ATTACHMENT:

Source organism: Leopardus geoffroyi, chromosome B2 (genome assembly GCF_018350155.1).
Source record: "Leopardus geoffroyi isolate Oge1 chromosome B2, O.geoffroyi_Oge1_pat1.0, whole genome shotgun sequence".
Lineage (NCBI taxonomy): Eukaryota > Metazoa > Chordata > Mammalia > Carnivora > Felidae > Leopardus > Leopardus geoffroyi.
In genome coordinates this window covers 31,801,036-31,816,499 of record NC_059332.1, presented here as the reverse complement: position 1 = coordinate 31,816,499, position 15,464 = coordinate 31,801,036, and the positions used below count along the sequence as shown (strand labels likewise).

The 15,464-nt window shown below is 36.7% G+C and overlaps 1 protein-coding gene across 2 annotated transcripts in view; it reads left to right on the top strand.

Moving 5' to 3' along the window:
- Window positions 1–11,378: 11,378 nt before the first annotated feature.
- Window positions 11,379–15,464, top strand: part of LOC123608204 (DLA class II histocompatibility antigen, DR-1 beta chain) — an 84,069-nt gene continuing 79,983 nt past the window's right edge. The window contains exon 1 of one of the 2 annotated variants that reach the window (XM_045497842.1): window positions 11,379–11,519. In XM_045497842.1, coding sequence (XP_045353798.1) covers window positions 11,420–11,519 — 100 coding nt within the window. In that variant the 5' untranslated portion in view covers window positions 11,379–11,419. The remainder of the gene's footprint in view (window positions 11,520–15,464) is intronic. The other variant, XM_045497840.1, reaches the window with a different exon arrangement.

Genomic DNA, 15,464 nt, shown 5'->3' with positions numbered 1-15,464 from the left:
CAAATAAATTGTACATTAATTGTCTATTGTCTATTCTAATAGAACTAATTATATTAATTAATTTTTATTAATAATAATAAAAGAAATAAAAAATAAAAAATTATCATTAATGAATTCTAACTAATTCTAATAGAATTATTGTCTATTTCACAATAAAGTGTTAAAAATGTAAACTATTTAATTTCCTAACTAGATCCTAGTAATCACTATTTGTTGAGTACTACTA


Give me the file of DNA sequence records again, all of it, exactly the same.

Source organism: Leopardus geoffroyi, chromosome B2 (genome assembly GCF_018350155.1).
Source record: "Leopardus geoffroyi isolate Oge1 chromosome B2, O.geoffroyi_Oge1_pat1.0, whole genome shotgun sequence".
Lineage (NCBI taxonomy): Eukaryota > Metazoa > Chordata > Mammalia > Carnivora > Felidae > Leopardus > Leopardus geoffroyi.
In genome coordinates this window covers 31,801,036-31,816,499 of record NC_059332.1, presented here as the reverse complement: position 1 = coordinate 31,816,499, position 15,464 = coordinate 31,801,036, and the positions used below count along the sequence as shown (strand labels likewise).

The 15,464-nt window shown below is 36.7% G+C and overlaps 1 protein-coding gene across 2 annotated transcripts in view; it reads left to right on the top strand.

Moving 5' to 3' along the window:
- Window positions 1–11,378: 11,378 nt before the first annotated feature.
- Window positions 11,379–15,464, top strand: part of LOC123608204 (DLA class II histocompatibility antigen, DR-1 beta chain) — an 84,069-nt gene continuing 79,983 nt past the window's right edge. The window contains exon 1 of one of the 2 annotated variants that reach the window (XM_045497842.1): window positions 11,379–11,519. In XM_045497842.1, coding sequence (XP_045353798.1) covers window positions 11,420–11,519 — 100 coding nt within the window. In that variant the 5' untranslated portion in view covers window positions 11,379–11,419. The remainder of the gene's footprint in view (window positions 11,520–15,464) is intronic. The other variant, XM_045497840.1, reaches the window with a different exon arrangement.

Genomic DNA, 15,464 nt, shown 5'->3' with positions numbered 1-15,464 from the left:
CAAATAAATTGTACATTAATTGTCTATTGTCTATTCTAATAGAACTAATTATATTAATTAATTTTTATTAATAATAATAAAAGAAATAAAAAATAAAAAATTATCATTAATGAATTCTAACTAATTCTAATAGAATTATTGTCTATTTCACAATAAAGTGTTAAAAATGTAAACTATTTAATTTCCTAACTAGATCCTAGTAATCACTATTTGTTGAGTACTACTA